The continental breakup, its volcanic dynamics, CO2 emissions, and formation of the proto-North Atlantic, has been implicated in mechanisms underlying the warmest climatic phase of the past ~85 million years, known as the Paleocene-Eocene Thermal Maximum (PETM), some 56 million years ago. Earlier International Ocean Discovery Program (IODP)  expeditions and other efforts showed early Eocene global climates to be very warm indeed, allowing Palm trees, and even Baobab trees to occur throughout polar regions, and no land ice, or even sea ice of any significance. IODP Expedition 396 will revisit the mid-Norwegian margin 36 years after Ocean Drilling Program Leg 104. The scientific program will allow us to identify the relative importance of different tectonomagmatic, and volcanic processes. Furthermore, we will test the predictions of volcanic seismic facies models and elucidate the role of this breakup volcanism in the Eocene rapid global warming and perturbations of the global Carbon cycle during the PETM.

This theme, and its research is also central to the NIOZ science- and strategic plan and NIOZ director Henk Brinkhuis was fortunate enough to be invited to join the shipboard party with his expertise: marine palynology. The dinoflagellates, organic walled cysts of a group of mainly marine algae,  are of key-importance in dating, and understanding the PETM.

Secondary objectives relate to the onset of the meridional overturning circulation in the North Atlantic Gateway and the potential to use the breakup basalt province to store CO2  on industrial scales. To this end, Expedition 396 will attempt to drill nine boreholes on the Vøring and Møre margins. They will target the breakup volcanic successions as well as the overlying postrift sediments and the underlying synrift sediments. In conjunction with the wealth of reflection seismic data collected by the hydrocarbon industry during the past 40 years, the new borehole information will provide an unprecedented picture of the formation of a large igneous province during the opening of an ocean basin.

30 September 2021

International Ocean Discovery Program Expedition 396  - Mid-Norwegian Continental Margin Magmatism (Just after half-way the Expedition) |  Henk Brinkhuis – shipboard palynologist

Henk Brinkhuis, photo Sarah Lambert, IODP JRSO

Rewriting the history of the opening of the North Atlantic Ocean
IODP Expedition 3961 is by now well half-way – and is already a great success. Brilliant core recovery of expanded, and well preserved PETM and overlying Lower Eocene and younger sections will rewrite the history of the region, and the history of the opening of the North Atlantic Ocean. Indeed, first analyses are breathtaking. The expanded PETM sections will allow highly detailed records of the ancient warm climates and conditions.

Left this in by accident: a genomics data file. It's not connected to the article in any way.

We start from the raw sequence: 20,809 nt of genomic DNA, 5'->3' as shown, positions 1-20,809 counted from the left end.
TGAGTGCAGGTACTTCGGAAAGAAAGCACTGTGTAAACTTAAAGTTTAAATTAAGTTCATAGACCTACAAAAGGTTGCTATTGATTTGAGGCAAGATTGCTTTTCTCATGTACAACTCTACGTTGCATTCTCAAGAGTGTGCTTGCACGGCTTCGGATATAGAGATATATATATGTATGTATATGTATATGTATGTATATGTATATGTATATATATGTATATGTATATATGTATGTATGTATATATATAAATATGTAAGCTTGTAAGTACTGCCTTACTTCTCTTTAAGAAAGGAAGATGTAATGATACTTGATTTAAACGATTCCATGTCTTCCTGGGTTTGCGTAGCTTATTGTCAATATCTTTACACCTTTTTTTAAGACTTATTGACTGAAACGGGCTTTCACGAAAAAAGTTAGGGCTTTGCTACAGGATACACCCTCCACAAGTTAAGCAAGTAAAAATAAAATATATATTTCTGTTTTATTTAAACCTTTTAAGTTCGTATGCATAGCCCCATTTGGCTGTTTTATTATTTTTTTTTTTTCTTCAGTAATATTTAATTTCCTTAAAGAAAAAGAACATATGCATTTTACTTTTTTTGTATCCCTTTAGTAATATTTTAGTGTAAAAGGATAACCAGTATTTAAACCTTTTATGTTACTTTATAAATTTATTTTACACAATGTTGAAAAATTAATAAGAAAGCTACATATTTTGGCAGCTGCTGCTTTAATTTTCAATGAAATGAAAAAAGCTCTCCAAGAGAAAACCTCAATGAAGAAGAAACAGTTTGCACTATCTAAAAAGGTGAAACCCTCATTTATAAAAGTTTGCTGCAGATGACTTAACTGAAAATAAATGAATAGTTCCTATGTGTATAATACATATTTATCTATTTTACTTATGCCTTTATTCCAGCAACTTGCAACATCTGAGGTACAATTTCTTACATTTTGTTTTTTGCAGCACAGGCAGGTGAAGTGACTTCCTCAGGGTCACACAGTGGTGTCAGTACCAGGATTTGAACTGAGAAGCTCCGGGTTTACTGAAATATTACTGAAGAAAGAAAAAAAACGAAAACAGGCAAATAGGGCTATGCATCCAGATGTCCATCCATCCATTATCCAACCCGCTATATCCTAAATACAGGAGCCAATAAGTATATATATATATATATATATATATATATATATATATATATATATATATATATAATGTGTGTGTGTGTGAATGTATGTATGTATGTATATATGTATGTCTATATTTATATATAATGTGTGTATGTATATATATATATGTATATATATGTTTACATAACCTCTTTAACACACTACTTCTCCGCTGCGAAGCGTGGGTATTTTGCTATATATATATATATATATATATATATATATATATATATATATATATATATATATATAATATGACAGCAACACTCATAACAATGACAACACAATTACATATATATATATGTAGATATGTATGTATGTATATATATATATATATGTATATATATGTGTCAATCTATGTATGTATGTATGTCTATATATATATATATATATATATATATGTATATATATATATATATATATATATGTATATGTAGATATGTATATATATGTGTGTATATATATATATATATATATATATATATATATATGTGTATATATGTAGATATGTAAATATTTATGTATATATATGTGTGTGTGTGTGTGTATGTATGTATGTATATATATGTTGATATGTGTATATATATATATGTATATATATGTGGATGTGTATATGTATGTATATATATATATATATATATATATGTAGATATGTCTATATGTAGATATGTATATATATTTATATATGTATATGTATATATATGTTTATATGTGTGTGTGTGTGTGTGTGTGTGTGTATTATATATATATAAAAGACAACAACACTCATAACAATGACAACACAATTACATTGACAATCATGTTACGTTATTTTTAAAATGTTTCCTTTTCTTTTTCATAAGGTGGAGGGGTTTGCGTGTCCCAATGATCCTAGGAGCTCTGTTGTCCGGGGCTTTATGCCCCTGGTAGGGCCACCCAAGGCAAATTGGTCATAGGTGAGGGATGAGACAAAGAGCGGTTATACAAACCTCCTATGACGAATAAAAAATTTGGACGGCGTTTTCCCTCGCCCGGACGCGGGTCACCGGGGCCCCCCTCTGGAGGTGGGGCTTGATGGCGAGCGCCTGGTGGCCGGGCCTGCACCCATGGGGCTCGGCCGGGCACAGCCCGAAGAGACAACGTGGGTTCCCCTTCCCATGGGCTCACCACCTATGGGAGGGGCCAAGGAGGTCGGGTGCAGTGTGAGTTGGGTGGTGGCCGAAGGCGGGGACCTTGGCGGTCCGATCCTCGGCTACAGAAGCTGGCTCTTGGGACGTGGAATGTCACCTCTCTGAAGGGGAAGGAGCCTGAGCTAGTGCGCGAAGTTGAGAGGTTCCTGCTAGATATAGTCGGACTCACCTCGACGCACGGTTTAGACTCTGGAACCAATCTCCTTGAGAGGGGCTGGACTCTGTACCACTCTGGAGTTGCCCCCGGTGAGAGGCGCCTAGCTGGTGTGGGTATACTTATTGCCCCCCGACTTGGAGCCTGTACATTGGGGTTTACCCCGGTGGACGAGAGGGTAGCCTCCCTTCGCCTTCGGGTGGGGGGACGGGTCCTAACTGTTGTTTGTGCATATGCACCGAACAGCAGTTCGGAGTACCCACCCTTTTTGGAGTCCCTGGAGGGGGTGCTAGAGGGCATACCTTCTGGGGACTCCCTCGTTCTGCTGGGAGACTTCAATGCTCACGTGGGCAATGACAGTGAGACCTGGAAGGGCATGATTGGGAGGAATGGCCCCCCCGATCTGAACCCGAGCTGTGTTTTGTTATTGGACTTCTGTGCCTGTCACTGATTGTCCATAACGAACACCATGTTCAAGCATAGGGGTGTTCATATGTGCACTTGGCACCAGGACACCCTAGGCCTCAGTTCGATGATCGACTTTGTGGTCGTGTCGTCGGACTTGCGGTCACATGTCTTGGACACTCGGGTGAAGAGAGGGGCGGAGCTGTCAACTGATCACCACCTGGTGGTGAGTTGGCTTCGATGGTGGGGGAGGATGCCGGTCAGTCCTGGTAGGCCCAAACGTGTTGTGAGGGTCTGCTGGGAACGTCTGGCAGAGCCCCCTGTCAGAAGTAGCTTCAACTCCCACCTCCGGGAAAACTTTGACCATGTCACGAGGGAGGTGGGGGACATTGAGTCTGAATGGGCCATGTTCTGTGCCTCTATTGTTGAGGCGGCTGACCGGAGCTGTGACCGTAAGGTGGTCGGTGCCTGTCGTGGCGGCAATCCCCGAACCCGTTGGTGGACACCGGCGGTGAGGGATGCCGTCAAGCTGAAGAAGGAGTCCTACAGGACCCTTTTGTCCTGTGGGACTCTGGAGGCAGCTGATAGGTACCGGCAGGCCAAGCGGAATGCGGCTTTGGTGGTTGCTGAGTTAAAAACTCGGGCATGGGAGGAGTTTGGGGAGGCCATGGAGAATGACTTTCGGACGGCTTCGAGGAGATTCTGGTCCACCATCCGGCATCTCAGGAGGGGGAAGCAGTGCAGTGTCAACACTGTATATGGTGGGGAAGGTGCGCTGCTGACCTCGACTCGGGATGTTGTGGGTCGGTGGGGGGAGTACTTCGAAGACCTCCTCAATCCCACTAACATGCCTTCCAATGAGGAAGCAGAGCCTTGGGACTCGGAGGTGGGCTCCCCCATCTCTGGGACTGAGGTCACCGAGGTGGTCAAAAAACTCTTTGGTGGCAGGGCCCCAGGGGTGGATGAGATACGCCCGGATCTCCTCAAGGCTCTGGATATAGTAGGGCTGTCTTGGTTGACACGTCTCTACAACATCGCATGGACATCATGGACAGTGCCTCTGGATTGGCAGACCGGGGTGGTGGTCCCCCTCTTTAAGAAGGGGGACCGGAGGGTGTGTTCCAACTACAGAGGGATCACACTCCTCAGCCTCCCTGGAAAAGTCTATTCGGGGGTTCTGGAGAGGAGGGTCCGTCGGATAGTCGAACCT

Cartoon showing dinocysts being fried by lavastreams – like it was the PETM in the Norwegian Sea

Freshwater fern Azolla covered 30 Million km2 of Nordic oceans
Further, the overlying Lower Eocene brings exciting information as well. In this case in the shape of the occurrence of massive amounts of the freshwater fern Azolla by the end of the Early Eocene. This confirms earlier findings of this plant covering more than 30 Million km2 of Nordic oceans and seas at this time, and allows further study into this curious phase. For example, the cores allow high resolution (1 sample/10year) studies of that interval, and reconstruction of temperature and perturbations of the Global Carbon cycle.

Rough weather, photo: Sandra Herrmann, IODP JRSO

Discombobulation caused by rolling of the vessel
Meanwhile, besides sediments, also underlying igneous rocks were successfully recovered, allowing elucidation of the contemporary tectonomagmatic and volcanic processes.

In total we have actually already passed the aim to drill nine boreholes on the Vøring and Møre margin, and all this while also enduring a terrific storm as well. In fact, the weekly Report says: “Science, laboratory, outreach, and catering activities were paused for a few hours on 22 September to pick up and clean the ship’s facilities after some discombobulation caused by rolling of the vessel during the mid-week storm..”.

Hence, adventure continues, for a couple of weeks more - but now with many cool studies to do postcruise!

Northern lights, photo: Sandra Herrmann, IODP JRSO

30 August 2021

Photo: Henk Brinkhuis

Is it me, or are these IODP X396 cores beginning to look like my carpet at home?

Photo: Sandra Herrmann, IODP JRSO

24 August 2021

In search of Dino's: microfossils made by dinoflagellates. Photo: Henk Brinkhuis

Found them! These microfossils are key to IOPD expedition 396's goals: they help us understand an important global warming phase in the deep geological past and draw connections to climate change today. Read more here

Photo: Sandra Herrmann, IODP JRSO

13 August 2021

Photo: Henk Brinkhuis

First sundowner on board The Great Ship The JOIDES Resolution for IODP expedition 396. On our choppy way tot the first site. Good to be back...Definitively. 

Read more here.